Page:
International cooperation

Kazatomprom has for long had an agreement with Russia’s national nuclear energy corporation Rosatom to cooperate in working on deposits such as Zarechnoe, Harasan-1, Budenovsk and Inkai.

It also runs a uranium production company called Katko jointly with French state-owned company Areva. Katko uses the output from the Tortkuduk and Moyinkum uranium deposits, and aims at expanding their business by increasing the production capacity and by enriching  the product range.

Most of Kazakhstan’s uranium output is exported to China. Two Chinese companies, China Nuclear Energy Industry Corporation (CNEIC) and China General Nuclear Power Group (CGN), are expected to set up a joint venture to exploit the Semizbai, Irkoli, and Jalpak  deposits of Kazakhstan. The basis of the cooperation will be a unique system of “Own by lending and selling the raw materials”.

A consortium including the Japanese Marubeni Corporation has a joint venture with Kazatomprom in the Baiken-Harasan-2 deposit with 95% private investment. Going beyond just uranium extraction, the JV plans to produce nuclear fuel. Toshiba of Japan and Kazatomprom have agreed to establish a joint rare earth elements company.

Kazatomprom is negotiating with Canada’s Cameco Corporation on working to increase  production at its Inkai mine, to contuct   a mine rehabilitation and to build industry. The two companies have already agreed to build a uranium hexafluoride plant.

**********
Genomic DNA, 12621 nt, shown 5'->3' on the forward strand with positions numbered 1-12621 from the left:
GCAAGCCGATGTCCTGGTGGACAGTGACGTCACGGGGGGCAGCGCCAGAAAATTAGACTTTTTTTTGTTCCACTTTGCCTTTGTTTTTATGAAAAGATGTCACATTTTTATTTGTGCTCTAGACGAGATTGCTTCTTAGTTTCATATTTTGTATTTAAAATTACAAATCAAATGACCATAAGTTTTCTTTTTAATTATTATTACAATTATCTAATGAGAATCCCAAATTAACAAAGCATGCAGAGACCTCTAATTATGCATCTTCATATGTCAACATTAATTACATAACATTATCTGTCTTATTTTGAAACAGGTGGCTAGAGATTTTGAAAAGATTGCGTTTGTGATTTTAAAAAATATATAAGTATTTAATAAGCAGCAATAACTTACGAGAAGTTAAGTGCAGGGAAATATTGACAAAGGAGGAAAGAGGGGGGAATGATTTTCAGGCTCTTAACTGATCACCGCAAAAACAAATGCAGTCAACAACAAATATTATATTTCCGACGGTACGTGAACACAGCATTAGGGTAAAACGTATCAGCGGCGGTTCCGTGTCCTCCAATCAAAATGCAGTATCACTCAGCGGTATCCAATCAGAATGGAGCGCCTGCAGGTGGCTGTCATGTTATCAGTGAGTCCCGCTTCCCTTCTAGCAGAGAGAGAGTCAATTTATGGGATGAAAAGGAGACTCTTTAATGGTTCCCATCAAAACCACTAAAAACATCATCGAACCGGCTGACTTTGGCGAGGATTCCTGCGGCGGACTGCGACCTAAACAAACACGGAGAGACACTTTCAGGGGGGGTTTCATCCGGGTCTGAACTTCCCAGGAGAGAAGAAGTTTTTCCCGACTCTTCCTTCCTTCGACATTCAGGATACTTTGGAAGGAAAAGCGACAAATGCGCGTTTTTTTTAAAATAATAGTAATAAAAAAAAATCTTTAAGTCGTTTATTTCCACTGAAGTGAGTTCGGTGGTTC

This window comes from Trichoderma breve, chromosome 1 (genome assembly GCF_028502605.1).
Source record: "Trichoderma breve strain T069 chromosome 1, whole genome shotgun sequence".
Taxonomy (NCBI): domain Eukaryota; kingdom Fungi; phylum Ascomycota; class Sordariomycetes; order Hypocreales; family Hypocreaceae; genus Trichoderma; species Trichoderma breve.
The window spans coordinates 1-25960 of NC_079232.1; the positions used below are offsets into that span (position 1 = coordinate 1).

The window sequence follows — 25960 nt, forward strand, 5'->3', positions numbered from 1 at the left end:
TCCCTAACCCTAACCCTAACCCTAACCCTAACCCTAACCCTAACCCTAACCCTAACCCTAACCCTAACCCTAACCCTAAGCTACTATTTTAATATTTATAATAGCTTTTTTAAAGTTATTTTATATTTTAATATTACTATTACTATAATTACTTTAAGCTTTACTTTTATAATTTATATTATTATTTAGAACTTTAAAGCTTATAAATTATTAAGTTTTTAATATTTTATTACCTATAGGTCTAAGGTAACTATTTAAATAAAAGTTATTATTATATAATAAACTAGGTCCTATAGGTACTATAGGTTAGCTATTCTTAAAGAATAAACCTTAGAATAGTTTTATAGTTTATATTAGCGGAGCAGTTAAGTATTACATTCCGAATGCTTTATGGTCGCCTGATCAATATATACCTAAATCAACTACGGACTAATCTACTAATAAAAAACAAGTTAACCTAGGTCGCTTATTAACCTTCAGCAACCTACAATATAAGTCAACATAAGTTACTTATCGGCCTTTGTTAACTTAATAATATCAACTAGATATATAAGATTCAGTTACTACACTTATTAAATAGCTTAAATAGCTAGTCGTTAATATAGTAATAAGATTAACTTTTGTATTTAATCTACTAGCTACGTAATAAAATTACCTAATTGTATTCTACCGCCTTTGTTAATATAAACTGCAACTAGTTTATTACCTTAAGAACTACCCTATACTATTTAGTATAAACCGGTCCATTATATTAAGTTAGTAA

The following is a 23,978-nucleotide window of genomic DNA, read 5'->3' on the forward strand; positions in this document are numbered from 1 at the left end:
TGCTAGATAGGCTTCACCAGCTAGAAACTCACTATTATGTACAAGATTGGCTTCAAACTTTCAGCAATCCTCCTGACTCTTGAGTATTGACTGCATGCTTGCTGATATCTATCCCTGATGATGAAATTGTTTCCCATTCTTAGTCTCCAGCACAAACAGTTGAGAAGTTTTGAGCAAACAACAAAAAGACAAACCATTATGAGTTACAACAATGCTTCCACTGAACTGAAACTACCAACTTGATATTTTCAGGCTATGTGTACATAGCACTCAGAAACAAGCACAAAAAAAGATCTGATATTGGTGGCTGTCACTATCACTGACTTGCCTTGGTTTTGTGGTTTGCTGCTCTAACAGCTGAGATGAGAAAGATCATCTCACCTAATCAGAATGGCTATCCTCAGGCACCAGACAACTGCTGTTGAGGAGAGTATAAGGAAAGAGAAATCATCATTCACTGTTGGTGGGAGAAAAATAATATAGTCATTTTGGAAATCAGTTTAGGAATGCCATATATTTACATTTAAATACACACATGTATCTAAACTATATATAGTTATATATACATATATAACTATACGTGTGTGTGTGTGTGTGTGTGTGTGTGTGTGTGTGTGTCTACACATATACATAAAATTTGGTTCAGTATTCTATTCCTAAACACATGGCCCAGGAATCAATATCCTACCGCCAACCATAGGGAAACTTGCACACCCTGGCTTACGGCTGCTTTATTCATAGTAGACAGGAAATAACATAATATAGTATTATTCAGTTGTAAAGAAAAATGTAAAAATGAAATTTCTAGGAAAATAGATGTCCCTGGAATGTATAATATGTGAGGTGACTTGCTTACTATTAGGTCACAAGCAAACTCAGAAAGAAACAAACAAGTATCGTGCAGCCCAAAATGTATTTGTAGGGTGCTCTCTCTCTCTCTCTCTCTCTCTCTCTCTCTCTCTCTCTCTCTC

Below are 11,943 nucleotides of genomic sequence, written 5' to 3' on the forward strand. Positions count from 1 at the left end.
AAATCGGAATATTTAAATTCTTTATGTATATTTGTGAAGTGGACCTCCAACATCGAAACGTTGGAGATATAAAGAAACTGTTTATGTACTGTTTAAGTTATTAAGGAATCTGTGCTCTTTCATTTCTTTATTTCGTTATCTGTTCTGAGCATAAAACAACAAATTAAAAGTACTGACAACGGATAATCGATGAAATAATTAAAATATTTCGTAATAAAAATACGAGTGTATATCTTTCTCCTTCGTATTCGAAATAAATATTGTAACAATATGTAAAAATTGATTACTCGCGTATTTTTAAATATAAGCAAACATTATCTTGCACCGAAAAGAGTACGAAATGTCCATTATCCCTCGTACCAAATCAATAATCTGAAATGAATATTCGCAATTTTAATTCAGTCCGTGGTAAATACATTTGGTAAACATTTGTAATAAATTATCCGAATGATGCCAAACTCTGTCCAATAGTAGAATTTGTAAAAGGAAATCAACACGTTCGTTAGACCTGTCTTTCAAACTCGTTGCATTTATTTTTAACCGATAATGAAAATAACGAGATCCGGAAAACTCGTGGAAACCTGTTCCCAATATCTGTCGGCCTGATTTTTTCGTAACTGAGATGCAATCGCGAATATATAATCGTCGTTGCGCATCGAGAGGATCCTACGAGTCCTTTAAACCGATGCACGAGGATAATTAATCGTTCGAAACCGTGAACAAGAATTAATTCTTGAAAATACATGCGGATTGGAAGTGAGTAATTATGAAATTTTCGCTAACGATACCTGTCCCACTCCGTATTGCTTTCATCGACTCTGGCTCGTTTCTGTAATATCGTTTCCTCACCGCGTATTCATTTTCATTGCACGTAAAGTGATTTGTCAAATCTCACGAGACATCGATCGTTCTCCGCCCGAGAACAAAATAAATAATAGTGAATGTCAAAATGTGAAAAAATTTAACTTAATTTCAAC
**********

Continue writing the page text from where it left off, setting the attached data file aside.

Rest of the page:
China Energy Corporation has been in negotiation with Kazakhstan’s Ministry of Economy, Trade and Industry on uranium for use in nuclear power plants in China. India already imports uranium from Kazakhstan and could import more for a planned nuclear power plant.

Uranium is not radioactive in its natural form. It becomes hazardous only during and after extraction and processing. Waste dumps and tailing dams created by conventional open pit and underground mining methods result in emission of radioactivity into the environment. All uranium extraction projects follow measures to neutralize this as a basic preventive step. Kazatomprom has had an excellent  record of installing and maintaining occupational health and environmental safety programmes.

An opportunity for Mongolia

I recently spoke with Mukhtarkhanovich Baurzhan Ibraev, Chief Director of Production at Kazatomprom to learn more about Kazakhstan’s uranium industry. He had once worked in Mongolia. I also made a study tour of Harasan-2, Baiken-U in Kyzylorda. Ibraev and I spent a very busy and interesting two days together on a road trip. Among the topics we discussed was possible cooperation between Mongolia and Kazakhstan in the uranium sector. 

As a senior mining professional and the first President of democratic Mongolia, I felt sad to see how far Kazakhstan had gone ahead of Mongolia, even though the state of the uranium sector in our two countries was more or less the same in the early 1990s. We are yet to leave the starting block, as Kazakhstan races on. After 20 years of “Stop Mardai”, “Close this”, “Drive out Khan Resources”, “Delay Areva”.... we should realise enough is enough.

The number of nuclear plants is set to increase and the demand for nuclear fuel will rise radically. If we wish to benefit from this, we have to take two quick decisions.

First, we should build a pilot plant based on Areva’s uranium deposit.
Second, we should seek the cooperation of Kazakhstan in developing our radioactive minerals resources. From what I saw, Kazakhstan has the professional resources, equipment and technology. Investments also can be attracted from there and from those already working there.
We can begin with producing the “yellow powder” that is not hazardous for people, livestock and environment.